It is against the law to feed or harass wild dolphins. For the dolphins' safety and yours, please DON'T FEED, SWIM WITH, TOUCH/PET, OR HARASS WILD DOLPHINS in any other way. We encourage you to observe them from a distance of at least 50 yards. Closely interacting with dolphins is harmful to them because it reduces their wariness to people and vessels and increases their risk of injury or death by boat strikes or fishing gear entanglements.
- Dolphins are hunters, not beggars...
- but when people offer them food, dolphins, like most animals, take the easy way out. They learn to beg for a living, lose their fear of humans, and do dangerous things.
- They swim too close to churning boat propellers...
- and can be severely injured. They learn to associate people with food and get entangled with fishing hooks and lines and die. They get sick from eating bait and people food like beer, pretzels, candy and hot dogs.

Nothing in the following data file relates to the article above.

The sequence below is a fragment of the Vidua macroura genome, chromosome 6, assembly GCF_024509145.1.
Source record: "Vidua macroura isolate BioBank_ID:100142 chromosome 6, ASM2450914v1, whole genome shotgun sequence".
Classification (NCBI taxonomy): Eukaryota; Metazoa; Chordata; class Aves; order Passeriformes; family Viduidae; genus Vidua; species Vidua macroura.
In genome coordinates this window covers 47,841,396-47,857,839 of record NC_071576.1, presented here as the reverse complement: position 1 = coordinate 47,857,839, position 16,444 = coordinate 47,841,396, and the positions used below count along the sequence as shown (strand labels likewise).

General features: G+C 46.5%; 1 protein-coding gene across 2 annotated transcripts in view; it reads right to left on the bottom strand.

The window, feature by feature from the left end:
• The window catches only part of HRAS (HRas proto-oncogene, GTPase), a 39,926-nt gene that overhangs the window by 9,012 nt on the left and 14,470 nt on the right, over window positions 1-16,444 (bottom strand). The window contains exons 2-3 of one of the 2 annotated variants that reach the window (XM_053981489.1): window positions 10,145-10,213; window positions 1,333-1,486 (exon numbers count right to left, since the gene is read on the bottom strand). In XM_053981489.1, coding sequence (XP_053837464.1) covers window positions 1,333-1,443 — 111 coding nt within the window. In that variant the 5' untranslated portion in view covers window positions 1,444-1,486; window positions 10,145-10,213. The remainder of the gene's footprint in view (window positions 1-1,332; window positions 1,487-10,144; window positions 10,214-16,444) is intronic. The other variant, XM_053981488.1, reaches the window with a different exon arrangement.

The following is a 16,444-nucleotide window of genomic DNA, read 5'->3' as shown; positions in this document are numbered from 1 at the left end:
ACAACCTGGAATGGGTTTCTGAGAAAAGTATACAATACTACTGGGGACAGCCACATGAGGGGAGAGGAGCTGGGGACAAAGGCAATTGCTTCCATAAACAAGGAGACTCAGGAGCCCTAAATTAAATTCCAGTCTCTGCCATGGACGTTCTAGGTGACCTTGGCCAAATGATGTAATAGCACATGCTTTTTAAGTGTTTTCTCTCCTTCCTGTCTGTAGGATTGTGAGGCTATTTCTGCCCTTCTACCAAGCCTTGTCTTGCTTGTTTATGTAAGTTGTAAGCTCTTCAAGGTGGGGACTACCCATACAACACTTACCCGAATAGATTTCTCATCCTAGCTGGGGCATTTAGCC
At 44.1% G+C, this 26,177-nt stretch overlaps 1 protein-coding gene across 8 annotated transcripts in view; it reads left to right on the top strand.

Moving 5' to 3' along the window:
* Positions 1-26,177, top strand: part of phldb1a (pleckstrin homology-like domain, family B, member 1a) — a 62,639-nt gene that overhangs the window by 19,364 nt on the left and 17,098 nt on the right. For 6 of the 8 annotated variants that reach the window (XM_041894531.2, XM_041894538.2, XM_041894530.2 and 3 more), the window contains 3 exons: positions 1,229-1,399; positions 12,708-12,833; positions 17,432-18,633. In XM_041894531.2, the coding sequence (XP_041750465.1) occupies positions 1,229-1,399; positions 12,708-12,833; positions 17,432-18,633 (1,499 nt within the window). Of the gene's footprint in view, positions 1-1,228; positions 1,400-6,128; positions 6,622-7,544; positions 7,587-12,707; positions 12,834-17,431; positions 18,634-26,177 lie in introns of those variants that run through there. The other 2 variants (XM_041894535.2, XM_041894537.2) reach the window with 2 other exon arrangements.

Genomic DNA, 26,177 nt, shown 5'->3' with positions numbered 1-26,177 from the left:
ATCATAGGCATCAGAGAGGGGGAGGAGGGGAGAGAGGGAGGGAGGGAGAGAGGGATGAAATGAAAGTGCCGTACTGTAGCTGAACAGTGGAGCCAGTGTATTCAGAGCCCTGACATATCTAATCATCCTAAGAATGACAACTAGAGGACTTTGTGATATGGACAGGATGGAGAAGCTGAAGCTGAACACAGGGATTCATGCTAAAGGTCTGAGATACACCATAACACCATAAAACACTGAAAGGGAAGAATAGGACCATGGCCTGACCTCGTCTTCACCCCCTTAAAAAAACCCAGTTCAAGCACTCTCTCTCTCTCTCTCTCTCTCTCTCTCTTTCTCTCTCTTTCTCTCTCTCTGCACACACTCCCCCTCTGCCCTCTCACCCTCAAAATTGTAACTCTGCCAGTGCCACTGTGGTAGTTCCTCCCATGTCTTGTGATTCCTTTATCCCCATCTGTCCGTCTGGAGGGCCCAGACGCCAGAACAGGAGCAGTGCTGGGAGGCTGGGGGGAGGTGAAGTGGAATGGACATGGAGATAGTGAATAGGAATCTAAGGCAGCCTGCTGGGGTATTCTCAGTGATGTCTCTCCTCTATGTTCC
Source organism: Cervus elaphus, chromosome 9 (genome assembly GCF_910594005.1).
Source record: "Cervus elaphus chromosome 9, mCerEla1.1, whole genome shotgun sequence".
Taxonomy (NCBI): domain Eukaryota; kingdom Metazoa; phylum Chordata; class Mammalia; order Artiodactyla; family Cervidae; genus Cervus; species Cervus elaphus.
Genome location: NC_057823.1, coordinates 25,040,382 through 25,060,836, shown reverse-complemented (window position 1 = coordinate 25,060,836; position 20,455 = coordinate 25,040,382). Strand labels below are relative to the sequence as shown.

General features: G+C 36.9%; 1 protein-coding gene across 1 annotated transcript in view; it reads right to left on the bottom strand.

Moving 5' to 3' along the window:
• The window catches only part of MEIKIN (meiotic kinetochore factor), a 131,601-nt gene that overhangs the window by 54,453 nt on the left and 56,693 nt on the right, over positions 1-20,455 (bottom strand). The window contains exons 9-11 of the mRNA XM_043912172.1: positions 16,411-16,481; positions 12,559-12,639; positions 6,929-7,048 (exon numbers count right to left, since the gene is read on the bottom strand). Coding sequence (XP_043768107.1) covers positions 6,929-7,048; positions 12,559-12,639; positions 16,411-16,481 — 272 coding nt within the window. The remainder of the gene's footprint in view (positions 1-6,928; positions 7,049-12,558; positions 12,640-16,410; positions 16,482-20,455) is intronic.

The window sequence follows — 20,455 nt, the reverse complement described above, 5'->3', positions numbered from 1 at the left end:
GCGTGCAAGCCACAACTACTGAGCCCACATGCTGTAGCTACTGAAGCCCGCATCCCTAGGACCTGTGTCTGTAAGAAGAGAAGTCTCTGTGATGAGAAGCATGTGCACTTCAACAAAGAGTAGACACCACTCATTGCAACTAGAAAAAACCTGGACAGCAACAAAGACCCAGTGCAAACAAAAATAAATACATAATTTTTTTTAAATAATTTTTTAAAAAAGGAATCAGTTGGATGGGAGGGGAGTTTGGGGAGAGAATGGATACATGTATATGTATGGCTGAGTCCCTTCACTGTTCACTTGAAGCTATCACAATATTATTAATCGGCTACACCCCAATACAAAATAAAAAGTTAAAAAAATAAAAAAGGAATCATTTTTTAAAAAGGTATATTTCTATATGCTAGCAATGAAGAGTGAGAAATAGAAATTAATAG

- Dolphin scientists have proof of injuries...
- feeding wild dolphins disrupts their social groups which threatens their ability to survive in the wild. Young dolphins do not survive if their mothers compete with them for handouts and don't teach them to forage.
- Dozens of bites have been reported...
- and people have been pulled under the water. A woman who fed a pair of dolphins and then jumped in the water to swim with them was bitten. "I literally ripped my left leg out of its mouth," she said during her week stay in the hospital.
- Dolphins are not water toys or pets...
- the Flipper myth of a friendly wild dolphin has given us the wrong idea. Flipper was actually a trained, captive dolphin who did not bite the hand that fed him. However, truly wild dolphins will bite when they are angry, frustrated, or afraid. When people try to swim with wild dolphins, the dolphins are disturbed. Dolphins who have become career moochers can get pushy, aggressive and threatening when they don't get the hand-out they expect.
It is against the law to feed or harass wild dolphins.